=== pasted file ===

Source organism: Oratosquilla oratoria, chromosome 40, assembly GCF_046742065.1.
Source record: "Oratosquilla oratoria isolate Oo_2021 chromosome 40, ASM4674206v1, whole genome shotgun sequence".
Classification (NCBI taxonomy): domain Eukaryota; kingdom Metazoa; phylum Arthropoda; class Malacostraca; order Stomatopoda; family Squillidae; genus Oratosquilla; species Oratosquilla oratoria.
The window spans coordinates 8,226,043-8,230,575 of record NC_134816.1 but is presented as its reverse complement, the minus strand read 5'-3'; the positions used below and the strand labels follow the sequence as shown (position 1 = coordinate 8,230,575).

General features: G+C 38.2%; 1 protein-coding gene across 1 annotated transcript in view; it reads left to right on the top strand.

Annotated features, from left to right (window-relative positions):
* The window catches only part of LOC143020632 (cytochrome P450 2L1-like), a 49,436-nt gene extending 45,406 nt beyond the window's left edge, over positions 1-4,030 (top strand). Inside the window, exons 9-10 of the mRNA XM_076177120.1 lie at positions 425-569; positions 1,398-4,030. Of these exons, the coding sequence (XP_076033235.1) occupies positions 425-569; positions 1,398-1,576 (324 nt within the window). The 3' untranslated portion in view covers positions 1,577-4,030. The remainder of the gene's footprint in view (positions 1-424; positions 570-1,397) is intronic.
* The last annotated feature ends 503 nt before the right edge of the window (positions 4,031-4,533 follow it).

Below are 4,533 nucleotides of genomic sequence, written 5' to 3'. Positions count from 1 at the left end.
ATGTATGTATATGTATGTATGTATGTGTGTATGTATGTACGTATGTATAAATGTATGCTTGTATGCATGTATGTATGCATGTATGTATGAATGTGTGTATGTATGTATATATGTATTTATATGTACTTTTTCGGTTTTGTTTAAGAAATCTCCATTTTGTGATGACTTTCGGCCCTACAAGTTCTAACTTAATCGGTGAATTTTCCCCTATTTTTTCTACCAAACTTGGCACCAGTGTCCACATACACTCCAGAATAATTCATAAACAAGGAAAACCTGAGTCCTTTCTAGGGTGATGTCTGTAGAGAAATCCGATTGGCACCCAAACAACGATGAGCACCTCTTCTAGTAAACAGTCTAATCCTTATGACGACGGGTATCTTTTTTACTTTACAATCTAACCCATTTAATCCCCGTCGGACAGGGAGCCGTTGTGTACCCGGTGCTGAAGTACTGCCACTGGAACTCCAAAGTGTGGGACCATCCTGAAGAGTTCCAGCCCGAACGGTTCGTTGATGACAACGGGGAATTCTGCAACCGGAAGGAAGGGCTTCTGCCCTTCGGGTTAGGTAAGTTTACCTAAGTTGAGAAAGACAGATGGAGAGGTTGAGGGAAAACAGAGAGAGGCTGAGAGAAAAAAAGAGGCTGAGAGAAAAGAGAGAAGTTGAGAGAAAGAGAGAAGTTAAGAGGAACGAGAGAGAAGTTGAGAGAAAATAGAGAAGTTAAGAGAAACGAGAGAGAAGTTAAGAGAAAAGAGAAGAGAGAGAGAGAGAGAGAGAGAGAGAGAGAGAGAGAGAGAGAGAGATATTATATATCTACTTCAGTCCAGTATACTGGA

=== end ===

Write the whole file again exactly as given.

Source organism: Oratosquilla oratoria, chromosome 40, assembly GCF_046742065.1.
Source record: "Oratosquilla oratoria isolate Oo_2021 chromosome 40, ASM4674206v1, whole genome shotgun sequence".
Classification (NCBI taxonomy): domain Eukaryota; kingdom Metazoa; phylum Arthropoda; class Malacostraca; order Stomatopoda; family Squillidae; genus Oratosquilla; species Oratosquilla oratoria.
The window spans coordinates 8,226,043-8,230,575 of record NC_134816.1 but is presented as its reverse complement, the minus strand read 5'-3'; the positions used below and the strand labels follow the sequence as shown (position 1 = coordinate 8,230,575).

General features: G+C 38.2%; 1 protein-coding gene across 1 annotated transcript in view; it reads left to right on the top strand.

Annotated features, from left to right (window-relative positions):
* The window catches only part of LOC143020632 (cytochrome P450 2L1-like), a 49,436-nt gene extending 45,406 nt beyond the window's left edge, over positions 1-4,030 (top strand). Inside the window, exons 9-10 of the mRNA XM_076177120.1 lie at positions 425-569; positions 1,398-4,030. Of these exons, the coding sequence (XP_076033235.1) occupies positions 425-569; positions 1,398-1,576 (324 nt within the window). The 3' untranslated portion in view covers positions 1,577-4,030. The remainder of the gene's footprint in view (positions 1-424; positions 570-1,397) is intronic.
* The last annotated feature ends 503 nt before the right edge of the window (positions 4,031-4,533 follow it).

Below are 4,533 nucleotides of genomic sequence, written 5' to 3'. Positions count from 1 at the left end.
ATGTATGTATATGTATGTATGTATGTGTGTATGTATGTACGTATGTATAAATGTATGCTTGTATGCATGTATGTATGCATGTATGTATGAATGTGTGTATGTATGTATATATGTATTTATATGTACTTTTTCGGTTTTGTTTAAGAAATCTCCATTTTGTGATGACTTTCGGCCCTACAAGTTCTAACTTAATCGGTGAATTTTCCCCTATTTTTTCTACCAAACTTGGCACCAGTGTCCACATACACTCCAGAATAATTCATAAACAAGGAAAACCTGAGTCCTTTCTAGGGTGATGTCTGTAGAGAAATCCGATTGGCACCCAAACAACGATGAGCACCTCTTCTAGTAAACAGTCTAATCCTTATGACGACGGGTATCTTTTTTACTTTACAATCTAACCCATTTAATCCCCGTCGGACAGGGAGCCGTTGTGTACCCGGTGCTGAAGTACTGCCACTGGAACTCCAAAGTGTGGGACCATCCTGAAGAGTTCCAGCCCGAACGGTTCGTTGATGACAACGGGGAATTCTGCAACCGGAAGGAAGGGCTTCTGCCCTTCGGGTTAGGTAAGTTTACCTAAGTTGAGAAAGACAGATGGAGAGGTTGAGGGAAAACAGAGAGAGGCTGAGAGAAAAAAAGAGGCTGAGAGAAAAGAGAGAAGTTGAGAGAAAGAGAGAAGTTAAGAGGAACGAGAGAGAAGTTGAGAGAAAATAGAGAAGTTAAGAGAAACGAGAGAGAAGTTAAGAGAAAAGAGAAGAGAGAGAGAGAGAGAGAGAGAGAGAGAGAGAGAGAGAGAGAGAGATATTATATATCTACTTCAGTCCAGTATACTGGA